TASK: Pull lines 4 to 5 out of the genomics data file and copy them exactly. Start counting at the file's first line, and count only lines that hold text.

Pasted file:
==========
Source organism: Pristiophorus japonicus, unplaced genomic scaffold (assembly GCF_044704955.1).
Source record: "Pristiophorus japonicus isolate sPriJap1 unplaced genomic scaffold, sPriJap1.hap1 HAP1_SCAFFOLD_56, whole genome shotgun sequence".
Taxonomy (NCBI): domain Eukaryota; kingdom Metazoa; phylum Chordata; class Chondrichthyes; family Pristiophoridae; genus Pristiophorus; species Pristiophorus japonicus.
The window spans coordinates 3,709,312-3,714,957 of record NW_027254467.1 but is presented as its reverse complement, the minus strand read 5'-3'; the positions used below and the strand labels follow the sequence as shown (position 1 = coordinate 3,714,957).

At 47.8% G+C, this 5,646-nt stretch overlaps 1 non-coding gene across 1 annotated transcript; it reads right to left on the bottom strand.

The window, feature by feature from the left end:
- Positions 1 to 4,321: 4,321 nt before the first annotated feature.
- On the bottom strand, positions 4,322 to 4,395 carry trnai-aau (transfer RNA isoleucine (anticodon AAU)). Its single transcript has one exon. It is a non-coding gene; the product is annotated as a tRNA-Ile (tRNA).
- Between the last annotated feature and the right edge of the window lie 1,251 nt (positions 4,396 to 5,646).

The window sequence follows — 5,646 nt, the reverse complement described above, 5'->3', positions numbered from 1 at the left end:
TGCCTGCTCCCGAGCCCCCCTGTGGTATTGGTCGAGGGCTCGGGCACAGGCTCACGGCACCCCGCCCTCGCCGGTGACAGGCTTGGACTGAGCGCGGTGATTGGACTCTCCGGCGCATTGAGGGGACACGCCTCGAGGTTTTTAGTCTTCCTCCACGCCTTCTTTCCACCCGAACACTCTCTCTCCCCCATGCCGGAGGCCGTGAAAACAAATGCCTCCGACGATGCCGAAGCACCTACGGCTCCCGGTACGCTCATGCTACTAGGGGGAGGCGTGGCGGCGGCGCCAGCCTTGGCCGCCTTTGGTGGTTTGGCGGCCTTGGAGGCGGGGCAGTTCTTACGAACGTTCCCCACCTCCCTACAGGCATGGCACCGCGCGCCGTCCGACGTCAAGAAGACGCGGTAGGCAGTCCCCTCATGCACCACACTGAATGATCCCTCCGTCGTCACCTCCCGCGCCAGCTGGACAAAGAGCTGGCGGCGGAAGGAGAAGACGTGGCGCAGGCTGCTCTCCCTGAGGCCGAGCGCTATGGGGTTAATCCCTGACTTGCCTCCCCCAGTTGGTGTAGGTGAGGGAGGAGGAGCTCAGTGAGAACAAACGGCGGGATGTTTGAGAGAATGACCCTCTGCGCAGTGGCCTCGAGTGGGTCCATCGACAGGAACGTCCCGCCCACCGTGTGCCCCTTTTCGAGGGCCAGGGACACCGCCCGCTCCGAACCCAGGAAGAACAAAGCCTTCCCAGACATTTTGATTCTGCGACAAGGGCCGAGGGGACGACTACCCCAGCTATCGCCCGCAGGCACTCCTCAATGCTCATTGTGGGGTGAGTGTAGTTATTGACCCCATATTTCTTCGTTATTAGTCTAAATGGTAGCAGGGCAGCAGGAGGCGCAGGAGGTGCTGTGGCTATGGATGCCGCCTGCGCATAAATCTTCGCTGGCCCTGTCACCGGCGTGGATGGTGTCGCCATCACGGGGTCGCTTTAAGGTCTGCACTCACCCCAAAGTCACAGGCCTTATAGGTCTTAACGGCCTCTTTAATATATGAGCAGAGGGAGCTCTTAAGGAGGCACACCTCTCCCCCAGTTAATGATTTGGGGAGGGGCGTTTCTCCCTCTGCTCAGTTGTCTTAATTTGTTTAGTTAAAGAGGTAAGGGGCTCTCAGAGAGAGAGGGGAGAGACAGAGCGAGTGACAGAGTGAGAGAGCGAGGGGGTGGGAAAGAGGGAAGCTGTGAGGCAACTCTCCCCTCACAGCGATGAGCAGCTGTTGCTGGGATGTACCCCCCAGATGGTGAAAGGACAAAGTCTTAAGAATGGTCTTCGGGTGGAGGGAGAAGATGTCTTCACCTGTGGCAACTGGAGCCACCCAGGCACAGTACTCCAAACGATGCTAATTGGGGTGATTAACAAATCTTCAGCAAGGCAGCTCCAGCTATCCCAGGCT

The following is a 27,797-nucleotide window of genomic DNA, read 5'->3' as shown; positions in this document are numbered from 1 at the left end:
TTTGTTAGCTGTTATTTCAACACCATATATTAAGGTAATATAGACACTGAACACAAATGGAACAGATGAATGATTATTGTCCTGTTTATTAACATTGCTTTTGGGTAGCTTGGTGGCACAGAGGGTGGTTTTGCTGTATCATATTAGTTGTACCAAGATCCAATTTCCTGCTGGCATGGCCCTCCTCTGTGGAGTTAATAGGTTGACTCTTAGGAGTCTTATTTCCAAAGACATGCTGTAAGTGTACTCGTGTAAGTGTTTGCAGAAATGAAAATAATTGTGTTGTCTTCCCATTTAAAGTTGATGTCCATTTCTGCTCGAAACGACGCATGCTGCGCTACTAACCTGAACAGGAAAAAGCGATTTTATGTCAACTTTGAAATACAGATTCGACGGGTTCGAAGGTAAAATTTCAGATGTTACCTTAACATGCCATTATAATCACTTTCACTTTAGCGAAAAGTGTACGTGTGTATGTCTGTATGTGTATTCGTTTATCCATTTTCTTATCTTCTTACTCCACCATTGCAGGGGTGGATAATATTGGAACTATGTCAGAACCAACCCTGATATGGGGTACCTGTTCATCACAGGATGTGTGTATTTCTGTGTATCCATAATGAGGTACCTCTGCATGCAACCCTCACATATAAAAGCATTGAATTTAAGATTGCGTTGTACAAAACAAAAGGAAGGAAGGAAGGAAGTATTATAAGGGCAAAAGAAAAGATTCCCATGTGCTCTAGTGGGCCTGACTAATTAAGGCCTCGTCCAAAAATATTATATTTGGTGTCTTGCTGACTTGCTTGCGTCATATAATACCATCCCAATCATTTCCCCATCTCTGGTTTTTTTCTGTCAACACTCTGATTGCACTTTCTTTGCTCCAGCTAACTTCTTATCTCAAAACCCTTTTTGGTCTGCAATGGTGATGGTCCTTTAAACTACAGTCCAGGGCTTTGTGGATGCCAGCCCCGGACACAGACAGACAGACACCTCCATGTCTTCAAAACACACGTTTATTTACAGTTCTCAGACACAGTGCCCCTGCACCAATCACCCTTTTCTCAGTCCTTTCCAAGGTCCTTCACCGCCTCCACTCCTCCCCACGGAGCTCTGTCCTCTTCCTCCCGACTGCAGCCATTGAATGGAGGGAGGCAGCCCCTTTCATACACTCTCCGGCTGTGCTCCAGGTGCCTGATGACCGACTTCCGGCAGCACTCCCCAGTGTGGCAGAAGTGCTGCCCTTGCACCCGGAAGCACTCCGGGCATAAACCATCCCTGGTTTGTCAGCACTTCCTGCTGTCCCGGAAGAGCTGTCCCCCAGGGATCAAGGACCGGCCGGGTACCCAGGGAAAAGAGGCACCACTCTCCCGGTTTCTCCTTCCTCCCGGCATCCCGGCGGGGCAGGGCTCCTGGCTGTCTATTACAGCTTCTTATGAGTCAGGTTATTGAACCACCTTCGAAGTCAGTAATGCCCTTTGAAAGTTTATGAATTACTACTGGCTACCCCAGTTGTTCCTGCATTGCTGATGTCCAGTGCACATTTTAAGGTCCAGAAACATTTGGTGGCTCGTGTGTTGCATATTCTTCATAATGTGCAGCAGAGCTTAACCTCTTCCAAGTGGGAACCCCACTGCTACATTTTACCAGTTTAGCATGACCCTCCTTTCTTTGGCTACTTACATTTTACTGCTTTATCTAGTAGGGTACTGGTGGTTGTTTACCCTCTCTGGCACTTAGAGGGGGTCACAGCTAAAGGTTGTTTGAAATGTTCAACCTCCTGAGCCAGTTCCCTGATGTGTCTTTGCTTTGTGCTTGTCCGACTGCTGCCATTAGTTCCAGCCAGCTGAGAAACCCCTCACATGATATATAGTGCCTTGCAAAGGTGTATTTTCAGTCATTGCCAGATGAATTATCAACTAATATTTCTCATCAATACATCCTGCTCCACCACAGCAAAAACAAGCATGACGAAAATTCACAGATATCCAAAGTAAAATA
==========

The window spans coordinates 3,709,312-3,714,957 of record NW_027254467.1 but is presented as its reverse complement, the minus strand read 5'-3'; the positions used below and the strand labels follow the sequence as shown (position 1 = coordinate 3,714,957).

At 47.8% G+C, this 5,646-nt stretch overlaps 1 non-coding gene across 1 annotated transcript; it reads right to left on the bottom strand.